3. The Storehouse
After Oyasama had become the living Shrine of God the Parent on October 26, 1838, She often confined Herself in the storehouse according to the will of God. However, when in the same year pain returned to Shuji’s leg, becoming so acute that he had to be moved on a stretcher, Oyasama breathed on his leg and applied a piece of paper to the affected area. The pain was gone in about ten days.
It is said that Oyasama continued to confine Herself in the storehouse for a period of three years.
Anecdotes of Oyasama, pp. 1–2
Before I comment on the Anecdotes 3 itself, I must mention here that I personally object to the convention of rendering a lunar calendar date (Tenpo 9/10/26) into a Western date as it is always done in Tenrikyo publication in English, because technically, “October 26, 1838 ” here is not October 26, 1838 (It’s actually December 12, 1838, Gregorian).
Even putting “lunar” somewhere before “October 26, 1838 ” or in parenthesis does not make it any more accurate, because there is no such thing as a “lunar October” date since Gregorian months (or our modern calendar months) are not based on the movements of the moon. It’s best to write it in numerals — “10/26/1838 (lunar)” — or, even though it’s really awkward to read, “the 26th of the tenth lunar month of 1838.”
I know it may seem I’m being excessively nitpicky, but it is an important issue in the eyes of scholars in East Asian Studies.
Yet bringing this issue up naturally leads to questions about why Tenrikyo celebrates the beginning of Tenrikyo on October 26 of each year instead of the lunar calendar date. (Dates important to the Tenrikyo tradition such as Grand Services (Taisai) were celebrated on the lunar calendar dates until Tenrikyo’s sectarian independence from Shinto in 1908.1)
I believe it is for the sake of convenience — who really is aware of the lunar calendar dates on a regular basis in our present day and age other than ritual specialists of other religious traditions? Traditional Japanese holidays such as Setsubun, Girls Day, Children’s Day, Tanabata, etc. tend to be celebrated according to Gregorian dates over their lunar calendar dates.
I am not going to get into this issue any further other than pointing out that a lunar 26th means the moon is a waning crescent (the 1st is a new moon, the 15th is the full moon). Does a “waning crescent moon” have some deep significance? (Such as, perhaps allowing the interpretation that the world will grow darker but the eventually future will be a bright one with God’s revelation of the so-called “final/ultimate teaching”?) I’ve wondered about this for some time, but I’ll leave the question open for now. Let’s get back to the Anecdotes 3 itself.
My take, Anecdotes 3
It is mentioned here that Oyasama treated Shuji’s leg pain — which could be perceived as God way of setting up the initial revelation from a year beforehand — by breathing on his leg and applying a piece of, I assume, rice paper. If this is accurate, it means that it is the first instance where Oyasama used this particular “healing technique” on someone. (There are a number of examples of the same in Tenrikyo literature.)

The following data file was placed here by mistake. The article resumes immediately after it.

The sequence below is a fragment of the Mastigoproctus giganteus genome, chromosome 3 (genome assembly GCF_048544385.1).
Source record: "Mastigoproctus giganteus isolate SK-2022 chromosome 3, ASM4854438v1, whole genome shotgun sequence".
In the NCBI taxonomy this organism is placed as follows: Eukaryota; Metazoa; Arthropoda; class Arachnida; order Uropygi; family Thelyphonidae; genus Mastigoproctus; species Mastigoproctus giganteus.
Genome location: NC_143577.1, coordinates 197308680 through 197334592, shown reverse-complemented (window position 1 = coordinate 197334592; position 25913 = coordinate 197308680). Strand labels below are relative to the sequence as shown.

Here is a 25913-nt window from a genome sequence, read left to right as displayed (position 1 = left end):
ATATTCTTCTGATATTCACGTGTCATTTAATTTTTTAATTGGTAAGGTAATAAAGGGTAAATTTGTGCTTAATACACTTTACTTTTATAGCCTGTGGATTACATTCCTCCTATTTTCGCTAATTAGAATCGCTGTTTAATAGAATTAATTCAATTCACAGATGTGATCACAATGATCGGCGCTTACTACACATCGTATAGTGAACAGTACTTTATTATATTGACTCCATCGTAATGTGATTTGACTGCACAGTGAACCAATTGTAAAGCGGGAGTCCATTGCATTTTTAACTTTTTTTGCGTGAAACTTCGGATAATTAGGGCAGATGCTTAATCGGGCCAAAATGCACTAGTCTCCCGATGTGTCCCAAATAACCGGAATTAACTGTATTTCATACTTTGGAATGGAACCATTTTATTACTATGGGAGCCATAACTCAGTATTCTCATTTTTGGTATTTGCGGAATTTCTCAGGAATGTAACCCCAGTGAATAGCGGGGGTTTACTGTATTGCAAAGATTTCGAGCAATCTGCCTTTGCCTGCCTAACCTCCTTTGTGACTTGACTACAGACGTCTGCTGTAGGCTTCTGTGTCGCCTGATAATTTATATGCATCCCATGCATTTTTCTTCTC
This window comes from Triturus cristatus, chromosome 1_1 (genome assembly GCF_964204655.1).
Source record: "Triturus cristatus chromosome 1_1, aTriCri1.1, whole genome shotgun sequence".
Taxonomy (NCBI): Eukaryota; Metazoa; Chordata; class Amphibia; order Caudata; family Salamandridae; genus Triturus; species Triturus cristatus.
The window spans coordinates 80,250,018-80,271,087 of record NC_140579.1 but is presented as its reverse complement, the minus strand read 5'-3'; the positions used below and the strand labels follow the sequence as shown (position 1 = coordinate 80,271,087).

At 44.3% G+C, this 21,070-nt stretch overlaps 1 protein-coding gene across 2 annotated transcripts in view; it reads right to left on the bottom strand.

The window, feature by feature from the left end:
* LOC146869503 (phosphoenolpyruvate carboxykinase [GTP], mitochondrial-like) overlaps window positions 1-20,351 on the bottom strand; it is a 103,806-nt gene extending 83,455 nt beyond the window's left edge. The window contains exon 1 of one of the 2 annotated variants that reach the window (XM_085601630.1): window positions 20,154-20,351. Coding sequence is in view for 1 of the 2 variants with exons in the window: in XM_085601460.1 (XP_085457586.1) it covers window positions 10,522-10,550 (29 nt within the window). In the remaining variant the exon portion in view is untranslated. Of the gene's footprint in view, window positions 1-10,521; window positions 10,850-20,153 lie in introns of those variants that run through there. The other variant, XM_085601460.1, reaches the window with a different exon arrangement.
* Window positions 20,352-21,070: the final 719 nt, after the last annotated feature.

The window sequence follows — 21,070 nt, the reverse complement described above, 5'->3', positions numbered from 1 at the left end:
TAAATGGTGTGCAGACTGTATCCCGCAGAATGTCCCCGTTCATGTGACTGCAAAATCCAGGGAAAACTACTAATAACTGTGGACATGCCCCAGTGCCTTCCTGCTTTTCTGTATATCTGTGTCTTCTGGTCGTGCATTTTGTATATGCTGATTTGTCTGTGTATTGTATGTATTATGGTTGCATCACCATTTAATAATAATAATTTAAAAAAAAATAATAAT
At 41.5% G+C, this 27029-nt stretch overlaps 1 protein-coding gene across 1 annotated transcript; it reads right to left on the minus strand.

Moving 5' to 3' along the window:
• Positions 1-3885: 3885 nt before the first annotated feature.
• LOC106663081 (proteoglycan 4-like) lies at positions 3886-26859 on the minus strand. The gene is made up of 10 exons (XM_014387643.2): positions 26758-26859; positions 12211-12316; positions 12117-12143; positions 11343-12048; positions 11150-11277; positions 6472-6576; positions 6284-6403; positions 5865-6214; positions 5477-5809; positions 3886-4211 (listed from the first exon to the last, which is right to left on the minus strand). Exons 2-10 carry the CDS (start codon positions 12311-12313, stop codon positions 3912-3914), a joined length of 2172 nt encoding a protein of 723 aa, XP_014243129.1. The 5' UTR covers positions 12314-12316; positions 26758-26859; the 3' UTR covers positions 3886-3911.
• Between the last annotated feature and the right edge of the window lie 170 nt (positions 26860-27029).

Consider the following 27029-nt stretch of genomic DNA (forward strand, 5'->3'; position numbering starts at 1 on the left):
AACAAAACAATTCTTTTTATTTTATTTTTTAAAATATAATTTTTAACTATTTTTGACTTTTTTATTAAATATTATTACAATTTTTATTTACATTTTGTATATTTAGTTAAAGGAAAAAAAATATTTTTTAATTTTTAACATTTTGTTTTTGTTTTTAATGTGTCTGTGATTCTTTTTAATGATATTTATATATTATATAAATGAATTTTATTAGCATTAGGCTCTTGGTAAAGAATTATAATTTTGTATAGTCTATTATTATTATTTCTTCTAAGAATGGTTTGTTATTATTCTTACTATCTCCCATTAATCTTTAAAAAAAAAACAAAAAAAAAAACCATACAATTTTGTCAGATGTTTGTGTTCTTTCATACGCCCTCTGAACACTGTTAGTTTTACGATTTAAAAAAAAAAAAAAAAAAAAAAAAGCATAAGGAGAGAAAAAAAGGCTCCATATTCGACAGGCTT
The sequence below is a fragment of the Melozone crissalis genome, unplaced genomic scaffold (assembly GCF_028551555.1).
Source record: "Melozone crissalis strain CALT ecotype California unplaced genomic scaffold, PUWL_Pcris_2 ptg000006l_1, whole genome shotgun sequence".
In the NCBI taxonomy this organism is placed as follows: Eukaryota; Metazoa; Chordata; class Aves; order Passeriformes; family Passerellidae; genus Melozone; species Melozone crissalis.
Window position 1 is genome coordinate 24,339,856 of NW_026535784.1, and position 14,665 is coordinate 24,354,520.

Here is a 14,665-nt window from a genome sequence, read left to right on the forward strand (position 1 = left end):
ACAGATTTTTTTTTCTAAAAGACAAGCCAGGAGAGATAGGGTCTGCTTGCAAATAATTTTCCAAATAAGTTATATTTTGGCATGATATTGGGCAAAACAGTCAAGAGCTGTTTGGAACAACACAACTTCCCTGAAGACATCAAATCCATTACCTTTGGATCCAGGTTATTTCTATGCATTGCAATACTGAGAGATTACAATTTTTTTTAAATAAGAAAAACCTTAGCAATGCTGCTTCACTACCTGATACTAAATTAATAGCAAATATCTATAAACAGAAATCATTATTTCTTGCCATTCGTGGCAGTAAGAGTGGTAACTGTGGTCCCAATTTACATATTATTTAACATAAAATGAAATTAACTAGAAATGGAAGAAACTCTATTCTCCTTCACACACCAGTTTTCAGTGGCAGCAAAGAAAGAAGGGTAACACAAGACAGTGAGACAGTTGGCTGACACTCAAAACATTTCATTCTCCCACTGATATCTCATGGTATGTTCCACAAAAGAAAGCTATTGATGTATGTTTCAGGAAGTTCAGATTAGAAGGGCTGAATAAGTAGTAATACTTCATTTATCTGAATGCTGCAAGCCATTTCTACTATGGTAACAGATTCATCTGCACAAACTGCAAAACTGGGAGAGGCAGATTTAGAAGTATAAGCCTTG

Yet it must be mentioned that Shuji’s leg pain would return some years later, and is alluded to in a number of verses in the Ofudesaki. This leg pain is complex in regards to its connection with the divine intention: followers cannot ignore its profound connection with the historical beginning of Tenrikyo. But that the reoccurrence of Shuji’s leg pain many years later is potentially connected to his actions that are unacceptable in God eyes cannot be completely dismissed either.2
While I wish to discuss the content of this Anecdotes 3 further — particularly on the significance of Oyasama “confining” herself in the storehouse for three years — I will do it next time since I know it is going to get lengthy and complicated. I’d like to end this post with a light-hearted note.
Episode from Hawaii Dendocho Fusekomi
When I was a temporary live-in (seinen) at Tenrikyo Hawaii Mission Headquarters (Dendocho), I used to switch with someone reading Anecdotes out loud in English after each evening service. The “reader’s” copy had the Japanese title without the furigana (kana reading) written in with pencil or pen (I don’t recall which). The task of the “reader” each evening was to announce the Anecdote number, pages, titles in English and Japanese before leading everyone in reading the English translation.
I remember reading the kanji wrong for the title of this particular selection one night — I read the kanji in the Sino-Japanese manner — “naizo,” which means “guts” or “internal organs” — instead of the actual title of “Uchigura.”
I didn’t really realize my mistake until the (then) bishop’s wife pointed it out to me later and warned me about it. The funny thing about her warning was, Mrs. Yoshikawa is usually very gentle, calm and collected, but I clearly had grossed her out by saying “naizo” (“guts!”) out loud after evening service.
Mentioning this memory of mine is certainly unnecessary here since it gives us absolutely no insight about the meaning of Anecdotes 3, but I wanted to mention it anyway since it never fails to put a smile on my face whenever I recall it. We’ll save the more serious stuff until next time.
- Next installment in this series: 3. The Storehouse (part two)
*Note: This post has been revised since its original publication.